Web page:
It's time for Plan B. It's time to pull up YouTube videos of Auburn quarterback and Heisman frontrunner Joe Burrow, 6-foot-6 Oregon quarterback Jason Herbert, Utah State gunslinger Jordan Love, and possibly even Oklahoma's Jaylen Hurts.
Oh, and it's time to inquire about the availability of Cam Newton, the Carolina Panthers quarterback who might not return to the team that selected him first overall in the 2011 NFL Draft. Newton will likely be traded this offseason, and the Dolphins should think hard about acquiring the 30-year-old QB if the price is right.
Why would the Dolphins want to bring in Newton when the plan is to use the highest of their three first-round picks on a quarterback? Outside of Tagovailoa, none of the quarterbacks who will be available in the first round appears to be NFL-ready. Burrow might be the closest, but there's no guarantee any of the less sought-after quarterbacks will be a day-one starter. Newton would be the sort of bridge quarterback who could buy the franchise some time while a younger player was groomed, but he's also still in the prime of his career and could get the Fins deep into the playoffs.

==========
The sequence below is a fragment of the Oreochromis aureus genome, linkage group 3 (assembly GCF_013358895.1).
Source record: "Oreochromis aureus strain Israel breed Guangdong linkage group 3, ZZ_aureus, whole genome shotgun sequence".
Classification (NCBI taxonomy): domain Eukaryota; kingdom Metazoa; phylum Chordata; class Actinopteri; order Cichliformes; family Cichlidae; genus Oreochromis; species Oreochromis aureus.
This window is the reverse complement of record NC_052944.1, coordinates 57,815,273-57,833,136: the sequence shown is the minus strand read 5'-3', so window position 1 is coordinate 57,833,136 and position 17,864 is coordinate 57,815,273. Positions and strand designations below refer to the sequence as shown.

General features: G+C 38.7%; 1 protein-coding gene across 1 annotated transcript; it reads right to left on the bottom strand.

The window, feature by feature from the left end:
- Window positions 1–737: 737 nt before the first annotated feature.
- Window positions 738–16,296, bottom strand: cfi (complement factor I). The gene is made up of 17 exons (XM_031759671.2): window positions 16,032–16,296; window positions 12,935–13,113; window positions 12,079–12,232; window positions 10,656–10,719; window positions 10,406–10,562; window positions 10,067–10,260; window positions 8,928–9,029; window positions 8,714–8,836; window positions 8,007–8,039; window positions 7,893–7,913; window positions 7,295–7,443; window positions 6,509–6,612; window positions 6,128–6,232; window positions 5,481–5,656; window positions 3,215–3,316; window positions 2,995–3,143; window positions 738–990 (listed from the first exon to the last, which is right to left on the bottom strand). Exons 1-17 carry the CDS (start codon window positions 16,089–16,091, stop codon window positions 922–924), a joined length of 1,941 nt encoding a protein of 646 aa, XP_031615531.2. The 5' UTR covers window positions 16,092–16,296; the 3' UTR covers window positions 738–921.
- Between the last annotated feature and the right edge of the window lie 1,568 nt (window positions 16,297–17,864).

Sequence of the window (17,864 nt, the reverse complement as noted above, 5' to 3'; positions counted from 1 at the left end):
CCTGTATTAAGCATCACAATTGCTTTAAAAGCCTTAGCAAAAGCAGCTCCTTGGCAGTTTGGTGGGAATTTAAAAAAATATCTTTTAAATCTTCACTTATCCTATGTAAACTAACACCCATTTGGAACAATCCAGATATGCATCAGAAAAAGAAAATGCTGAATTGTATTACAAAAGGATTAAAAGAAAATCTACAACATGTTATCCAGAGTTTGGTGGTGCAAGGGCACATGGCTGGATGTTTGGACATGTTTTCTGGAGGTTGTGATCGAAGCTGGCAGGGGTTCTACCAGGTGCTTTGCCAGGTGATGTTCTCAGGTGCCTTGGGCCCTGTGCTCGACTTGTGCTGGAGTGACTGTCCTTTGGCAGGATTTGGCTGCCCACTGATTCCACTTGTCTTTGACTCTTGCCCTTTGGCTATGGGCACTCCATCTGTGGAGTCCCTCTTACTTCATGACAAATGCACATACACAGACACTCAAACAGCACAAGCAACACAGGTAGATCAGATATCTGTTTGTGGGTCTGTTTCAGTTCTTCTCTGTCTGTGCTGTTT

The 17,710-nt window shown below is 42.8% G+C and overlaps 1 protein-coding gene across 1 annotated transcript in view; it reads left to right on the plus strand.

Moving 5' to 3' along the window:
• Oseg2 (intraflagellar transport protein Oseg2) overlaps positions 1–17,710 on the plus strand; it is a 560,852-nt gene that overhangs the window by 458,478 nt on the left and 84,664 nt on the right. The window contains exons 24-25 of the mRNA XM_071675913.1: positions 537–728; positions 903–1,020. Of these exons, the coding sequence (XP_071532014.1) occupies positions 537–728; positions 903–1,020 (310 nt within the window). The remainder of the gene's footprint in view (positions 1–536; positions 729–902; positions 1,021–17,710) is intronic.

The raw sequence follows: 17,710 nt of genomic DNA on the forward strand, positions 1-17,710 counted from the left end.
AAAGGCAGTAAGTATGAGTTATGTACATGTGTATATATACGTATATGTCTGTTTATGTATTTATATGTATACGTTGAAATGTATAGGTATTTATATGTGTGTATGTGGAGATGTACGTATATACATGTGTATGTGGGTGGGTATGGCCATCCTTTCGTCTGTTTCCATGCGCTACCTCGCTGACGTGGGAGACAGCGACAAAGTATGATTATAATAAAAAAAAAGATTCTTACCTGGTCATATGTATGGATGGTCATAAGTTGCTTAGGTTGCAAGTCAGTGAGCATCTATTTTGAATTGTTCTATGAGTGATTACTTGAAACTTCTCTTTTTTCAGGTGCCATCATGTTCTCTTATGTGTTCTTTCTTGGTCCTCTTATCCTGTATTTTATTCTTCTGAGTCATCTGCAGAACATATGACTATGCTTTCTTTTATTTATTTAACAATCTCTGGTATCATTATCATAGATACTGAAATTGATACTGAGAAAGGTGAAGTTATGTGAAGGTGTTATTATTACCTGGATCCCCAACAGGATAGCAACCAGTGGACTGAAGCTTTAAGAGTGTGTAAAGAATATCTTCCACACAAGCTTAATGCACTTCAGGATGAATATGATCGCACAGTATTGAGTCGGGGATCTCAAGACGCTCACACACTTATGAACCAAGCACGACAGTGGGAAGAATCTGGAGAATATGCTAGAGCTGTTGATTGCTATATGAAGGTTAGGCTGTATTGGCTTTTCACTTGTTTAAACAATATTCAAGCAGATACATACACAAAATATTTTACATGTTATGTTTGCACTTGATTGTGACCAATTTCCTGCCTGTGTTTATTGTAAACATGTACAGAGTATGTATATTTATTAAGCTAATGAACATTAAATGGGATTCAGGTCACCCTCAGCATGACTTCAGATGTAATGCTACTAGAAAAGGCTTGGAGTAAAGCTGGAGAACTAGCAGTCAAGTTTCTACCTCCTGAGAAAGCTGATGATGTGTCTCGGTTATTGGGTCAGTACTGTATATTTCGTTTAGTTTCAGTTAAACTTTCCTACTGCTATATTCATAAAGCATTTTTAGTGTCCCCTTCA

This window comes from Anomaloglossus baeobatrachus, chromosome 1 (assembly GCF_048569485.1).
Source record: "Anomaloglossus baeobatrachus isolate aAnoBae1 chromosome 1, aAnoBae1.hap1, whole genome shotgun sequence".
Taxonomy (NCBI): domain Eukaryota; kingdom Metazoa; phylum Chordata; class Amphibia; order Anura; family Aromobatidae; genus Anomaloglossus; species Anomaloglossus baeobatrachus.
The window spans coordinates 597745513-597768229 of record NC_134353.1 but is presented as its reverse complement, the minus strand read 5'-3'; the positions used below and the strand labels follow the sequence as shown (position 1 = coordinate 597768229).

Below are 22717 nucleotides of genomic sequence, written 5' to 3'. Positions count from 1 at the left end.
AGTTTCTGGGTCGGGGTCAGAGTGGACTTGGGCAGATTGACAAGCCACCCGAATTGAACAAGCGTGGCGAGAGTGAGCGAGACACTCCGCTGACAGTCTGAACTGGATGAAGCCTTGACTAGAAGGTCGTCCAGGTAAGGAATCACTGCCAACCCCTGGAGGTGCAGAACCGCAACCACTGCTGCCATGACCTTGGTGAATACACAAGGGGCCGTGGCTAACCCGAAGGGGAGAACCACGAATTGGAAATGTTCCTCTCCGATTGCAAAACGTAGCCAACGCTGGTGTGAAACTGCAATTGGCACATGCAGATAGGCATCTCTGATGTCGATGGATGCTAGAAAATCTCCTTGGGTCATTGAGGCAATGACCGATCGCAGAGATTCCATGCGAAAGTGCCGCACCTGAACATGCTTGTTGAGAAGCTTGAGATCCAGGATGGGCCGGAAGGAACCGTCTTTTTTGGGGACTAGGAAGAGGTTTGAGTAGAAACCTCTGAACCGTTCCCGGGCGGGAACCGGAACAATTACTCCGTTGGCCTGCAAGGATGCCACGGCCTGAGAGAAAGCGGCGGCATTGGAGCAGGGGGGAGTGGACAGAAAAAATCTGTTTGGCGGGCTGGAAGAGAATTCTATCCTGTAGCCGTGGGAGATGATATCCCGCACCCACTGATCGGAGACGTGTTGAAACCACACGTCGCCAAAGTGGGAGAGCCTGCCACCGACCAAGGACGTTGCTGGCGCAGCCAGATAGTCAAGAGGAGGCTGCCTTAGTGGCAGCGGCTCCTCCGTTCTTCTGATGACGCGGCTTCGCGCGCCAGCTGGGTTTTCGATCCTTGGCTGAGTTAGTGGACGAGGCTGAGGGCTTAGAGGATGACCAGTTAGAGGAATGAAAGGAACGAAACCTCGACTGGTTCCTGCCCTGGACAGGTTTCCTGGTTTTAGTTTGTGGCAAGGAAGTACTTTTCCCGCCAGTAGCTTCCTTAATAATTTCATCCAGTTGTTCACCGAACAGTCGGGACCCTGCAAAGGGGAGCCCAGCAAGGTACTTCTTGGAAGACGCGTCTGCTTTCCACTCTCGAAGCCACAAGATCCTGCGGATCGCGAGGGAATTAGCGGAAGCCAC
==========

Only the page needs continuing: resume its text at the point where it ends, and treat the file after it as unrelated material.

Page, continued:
The most appealing part of acquiring Newton is there would be almost no financial commitment. Next season is the last of a five-year, $103 million contract Newton has with the Carolina Panthers, with none of that money being guaranteed. Newton will make $19 million next season, which is estimated to be around the middle of the pack when it comes to starting-QB salaries and toward the bottom in terms of veterans. For a one-year rental who comes with possible Super Bowl chops, that's a fair deal.
The knock on Newton is he's injury- and turnover-prone, but before losing all but two games this season to a shoulder injury, he had played in at least 14 games in every season of his career. In reality, Newton missed fewer games with the Panthers in the same amount of time than Ryan Tannehill missed with the Dolphins over his career.
Newton is the sort of dual-threat quarterback the Dolphins could rely on in a rebuilding season. He is not the long-term answer — that much is not debatable — but he would be a terrific stopgap who would give Dolphins fans reason to believe rebuilding and the ability to compete could coincide. The Dolphins must find the quarterback of the future this offseason, but they should also kick the tires on the quarterback of the present. If there is a deal to be made, the rebuilding project that coach Brian Flores and general manager Chris Grier are undertaking could be fast-tracked and involve a lot less embarrassment.